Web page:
Autopax workers protest over nonpayment of salaries

'Days numbered' for Prasa-run bus operator

Mpho Koka Journalist
TransLux is one of the bus liners operated by Autopax. Workers are up in arms after the company was unable to salaries.
TransLux is one of the bus liners operated by Autopax. Workers are up in arms after the company was unable to salaries.
Image: Supplied via South Africa Travel Online

Employees at state-owned bus operator Autopax, who have not been paid their salaries, say they are uncertain of their future and that of the company which is in financial distress.

The bus company, a subsidiary of Passenger Rail Agency of SA (Prasa), which employs more than 900 workers, has failed to pay their September salaries leading to a protest march led by unions yesterday to Prasa offices.

The disgruntled workers who include bus drivers and mechanics told Sowetan that the "writing is on the wall" on the future of the company and that they feared the worst.

Some employees said they now face the prospect of being evicted from their rental homes and being homeless due to the nonpayment of their salaries. 

Yesterday, the National Union of Metalworkers and SA Transport and Allied Workers Union (Satawu) led a march  in Hillbrow, Johannesburg, demanding that workers be paid their salaries.

This is not the first time that Autopax employees have found themselves without payment at the end of the month. In April and May salaries were also paid after payday because of "cash-flow problems".

Autopax bus driver Queen Ntulusi, 43, who lives in Randfontein with her two children, said she might be evicted from her flat today because she has not paid her monthly R4,000 rent.

“Not getting our salaries has affected us negatively. We do not have enough food in the house and we cannot pay our rent, hence our landlord wants to evict us. This is not the first time we have not been paid our salaries. Every time I have to make unusual payment arrangements with my landlord but now he is tired and wants me to move out. I was given seven days notice which ends tomorrow [today],” said Ntulusi.

Ntulusi, who has been working as a bus driver for 11 years, said her children have not been able to go to school for the past two weeks because she could not pay her R2,000 monthly scholar transport fee.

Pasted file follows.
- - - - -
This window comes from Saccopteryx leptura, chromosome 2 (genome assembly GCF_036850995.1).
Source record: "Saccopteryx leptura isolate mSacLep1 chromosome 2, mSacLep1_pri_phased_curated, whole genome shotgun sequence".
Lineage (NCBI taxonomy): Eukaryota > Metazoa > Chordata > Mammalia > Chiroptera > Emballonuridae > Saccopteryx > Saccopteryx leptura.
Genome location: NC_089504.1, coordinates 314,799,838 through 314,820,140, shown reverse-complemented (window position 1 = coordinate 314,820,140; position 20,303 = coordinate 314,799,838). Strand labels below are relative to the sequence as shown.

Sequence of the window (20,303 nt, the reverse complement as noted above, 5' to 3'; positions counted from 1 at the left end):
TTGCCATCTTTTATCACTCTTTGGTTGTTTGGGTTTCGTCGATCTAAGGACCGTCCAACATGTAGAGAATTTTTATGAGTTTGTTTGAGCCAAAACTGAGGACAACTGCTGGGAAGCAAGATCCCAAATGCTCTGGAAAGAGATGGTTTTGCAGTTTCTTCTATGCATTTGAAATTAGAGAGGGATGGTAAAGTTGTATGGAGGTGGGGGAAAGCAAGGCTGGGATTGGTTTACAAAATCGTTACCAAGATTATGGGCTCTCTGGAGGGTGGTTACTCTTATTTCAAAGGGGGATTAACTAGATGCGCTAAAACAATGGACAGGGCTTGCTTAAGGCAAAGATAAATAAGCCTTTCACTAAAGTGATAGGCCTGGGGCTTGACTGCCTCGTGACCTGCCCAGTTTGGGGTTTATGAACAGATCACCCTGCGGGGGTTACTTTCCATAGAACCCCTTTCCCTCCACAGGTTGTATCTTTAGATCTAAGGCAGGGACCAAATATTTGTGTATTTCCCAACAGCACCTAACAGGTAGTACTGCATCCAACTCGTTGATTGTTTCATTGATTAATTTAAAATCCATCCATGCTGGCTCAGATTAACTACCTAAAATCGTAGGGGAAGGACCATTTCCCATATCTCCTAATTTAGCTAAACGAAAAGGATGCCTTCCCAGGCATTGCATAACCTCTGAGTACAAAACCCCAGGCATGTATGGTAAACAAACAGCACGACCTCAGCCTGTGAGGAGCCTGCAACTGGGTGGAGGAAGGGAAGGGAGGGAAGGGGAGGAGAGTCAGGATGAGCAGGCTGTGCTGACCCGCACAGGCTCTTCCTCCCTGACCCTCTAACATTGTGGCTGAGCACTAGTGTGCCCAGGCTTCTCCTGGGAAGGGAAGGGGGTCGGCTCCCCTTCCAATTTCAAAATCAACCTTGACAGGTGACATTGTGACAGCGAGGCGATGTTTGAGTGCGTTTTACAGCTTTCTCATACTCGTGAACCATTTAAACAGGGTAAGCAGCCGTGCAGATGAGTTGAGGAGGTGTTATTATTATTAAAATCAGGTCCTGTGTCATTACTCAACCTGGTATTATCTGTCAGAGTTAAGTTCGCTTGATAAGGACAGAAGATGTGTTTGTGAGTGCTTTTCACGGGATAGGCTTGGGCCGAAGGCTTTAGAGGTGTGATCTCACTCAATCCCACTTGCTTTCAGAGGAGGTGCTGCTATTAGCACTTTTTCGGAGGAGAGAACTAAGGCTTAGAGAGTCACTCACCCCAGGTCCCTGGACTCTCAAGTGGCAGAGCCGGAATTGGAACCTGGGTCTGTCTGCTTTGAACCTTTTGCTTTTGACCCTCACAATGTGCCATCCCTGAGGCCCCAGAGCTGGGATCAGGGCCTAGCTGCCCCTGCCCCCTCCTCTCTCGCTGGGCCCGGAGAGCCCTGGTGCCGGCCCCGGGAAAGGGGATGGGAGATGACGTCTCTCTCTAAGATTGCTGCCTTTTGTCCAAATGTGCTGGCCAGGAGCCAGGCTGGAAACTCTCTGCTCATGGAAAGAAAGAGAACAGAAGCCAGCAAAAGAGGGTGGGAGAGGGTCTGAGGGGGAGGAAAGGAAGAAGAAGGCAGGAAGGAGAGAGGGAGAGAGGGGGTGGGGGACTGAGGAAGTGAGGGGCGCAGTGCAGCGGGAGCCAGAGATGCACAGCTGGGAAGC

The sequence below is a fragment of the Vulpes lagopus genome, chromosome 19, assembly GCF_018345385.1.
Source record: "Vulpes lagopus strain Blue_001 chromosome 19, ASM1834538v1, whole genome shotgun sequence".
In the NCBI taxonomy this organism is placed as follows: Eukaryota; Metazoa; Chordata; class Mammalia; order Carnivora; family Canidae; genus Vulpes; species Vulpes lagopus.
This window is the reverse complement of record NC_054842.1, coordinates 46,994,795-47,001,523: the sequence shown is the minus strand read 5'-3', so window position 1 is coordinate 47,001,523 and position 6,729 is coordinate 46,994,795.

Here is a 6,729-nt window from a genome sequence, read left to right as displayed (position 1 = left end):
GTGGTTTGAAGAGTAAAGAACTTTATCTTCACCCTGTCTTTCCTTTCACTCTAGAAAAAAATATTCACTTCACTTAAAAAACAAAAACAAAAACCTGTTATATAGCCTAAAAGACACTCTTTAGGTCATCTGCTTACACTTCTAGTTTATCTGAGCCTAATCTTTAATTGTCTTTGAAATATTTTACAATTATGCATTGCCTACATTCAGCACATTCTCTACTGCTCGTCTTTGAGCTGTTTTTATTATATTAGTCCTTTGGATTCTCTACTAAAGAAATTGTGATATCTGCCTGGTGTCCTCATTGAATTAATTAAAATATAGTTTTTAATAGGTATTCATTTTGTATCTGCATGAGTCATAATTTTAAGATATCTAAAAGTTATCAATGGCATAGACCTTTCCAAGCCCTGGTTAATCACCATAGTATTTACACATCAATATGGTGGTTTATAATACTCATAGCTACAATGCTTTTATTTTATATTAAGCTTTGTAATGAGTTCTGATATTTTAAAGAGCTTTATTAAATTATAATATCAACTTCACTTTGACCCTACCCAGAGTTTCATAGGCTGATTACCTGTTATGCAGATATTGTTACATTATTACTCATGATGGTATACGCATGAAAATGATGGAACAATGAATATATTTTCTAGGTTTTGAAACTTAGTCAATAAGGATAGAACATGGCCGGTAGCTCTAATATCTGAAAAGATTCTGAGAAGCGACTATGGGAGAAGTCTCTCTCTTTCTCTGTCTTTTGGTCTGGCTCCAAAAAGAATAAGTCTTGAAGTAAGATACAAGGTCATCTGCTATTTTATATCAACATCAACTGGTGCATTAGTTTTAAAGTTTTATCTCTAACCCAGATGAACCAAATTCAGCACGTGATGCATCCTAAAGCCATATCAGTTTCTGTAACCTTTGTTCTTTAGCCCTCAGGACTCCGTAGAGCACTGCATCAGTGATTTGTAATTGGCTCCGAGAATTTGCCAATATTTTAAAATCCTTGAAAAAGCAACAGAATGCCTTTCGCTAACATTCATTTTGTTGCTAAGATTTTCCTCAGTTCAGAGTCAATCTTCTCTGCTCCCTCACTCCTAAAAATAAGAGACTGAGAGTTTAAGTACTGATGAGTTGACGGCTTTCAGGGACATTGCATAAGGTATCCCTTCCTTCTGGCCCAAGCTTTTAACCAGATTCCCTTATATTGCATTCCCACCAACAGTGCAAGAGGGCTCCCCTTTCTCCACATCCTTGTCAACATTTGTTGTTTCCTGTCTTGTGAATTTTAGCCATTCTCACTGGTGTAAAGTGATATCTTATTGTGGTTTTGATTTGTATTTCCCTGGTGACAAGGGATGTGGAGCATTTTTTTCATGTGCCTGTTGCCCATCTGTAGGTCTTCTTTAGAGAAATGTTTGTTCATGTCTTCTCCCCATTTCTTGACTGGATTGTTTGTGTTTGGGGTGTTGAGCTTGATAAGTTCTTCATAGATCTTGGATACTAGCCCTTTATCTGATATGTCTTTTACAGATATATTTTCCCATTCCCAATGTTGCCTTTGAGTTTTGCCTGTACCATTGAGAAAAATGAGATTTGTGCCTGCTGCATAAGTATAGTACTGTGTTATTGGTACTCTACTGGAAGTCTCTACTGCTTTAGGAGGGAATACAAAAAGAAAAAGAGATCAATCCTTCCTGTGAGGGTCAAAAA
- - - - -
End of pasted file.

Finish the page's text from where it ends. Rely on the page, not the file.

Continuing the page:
“The writing is on the wall. Autopax is no more. The funds are finished and we are being side-lined. They don’t even have the funds to retrench us. We are doing their services and we are not being paid. We are not being treated fairly,” said Ntulusi.

Diesel mechanic Joseph Sibiya, 43, who lives in Meadowlands, Soweto, said he is worried about his financial position due to the company's failure to honour their salaries.  

“If Autopax fails to pay us salaries or closes, I think I will struggle to find a new job. I will have to rely on people I know in my industry to assist me,” said Sibiya.

The father of three said he did not pay the R2,000 quarterly fee for his two school-going children because he was not paid.

“Now my children might be chased out of school next week. I managed to pay my rent but if I am still not paid in the coming months, I do not know if I will have a place to stay because I will have to use that money to pay the fees and buy food.”

A Satawu shop steward, who asked not to be named, asked why even if Autopax has cash-flow problems it prioritised paying suppliers ahead of employees.

"It looks like Autopax doesn’t have a financial future. Workers are paid this month and the next two months they struggle with getting their salaries,” he said.

Prasa spokesperson Bane Ndlovu said there are no guarantees that workers’ jobs will be safe in the long term amid the cash-flow problems .  

“The cost structures are too high, staff structures bloated and a Section 189 process is almost finalised. The fleet is obsolete and not economical to operate and ensure the operational model is efficient. There are engagements between Prasa and the department of transport to assist Autopax with urgent funding to resolve the matter,” said Ndlovu.

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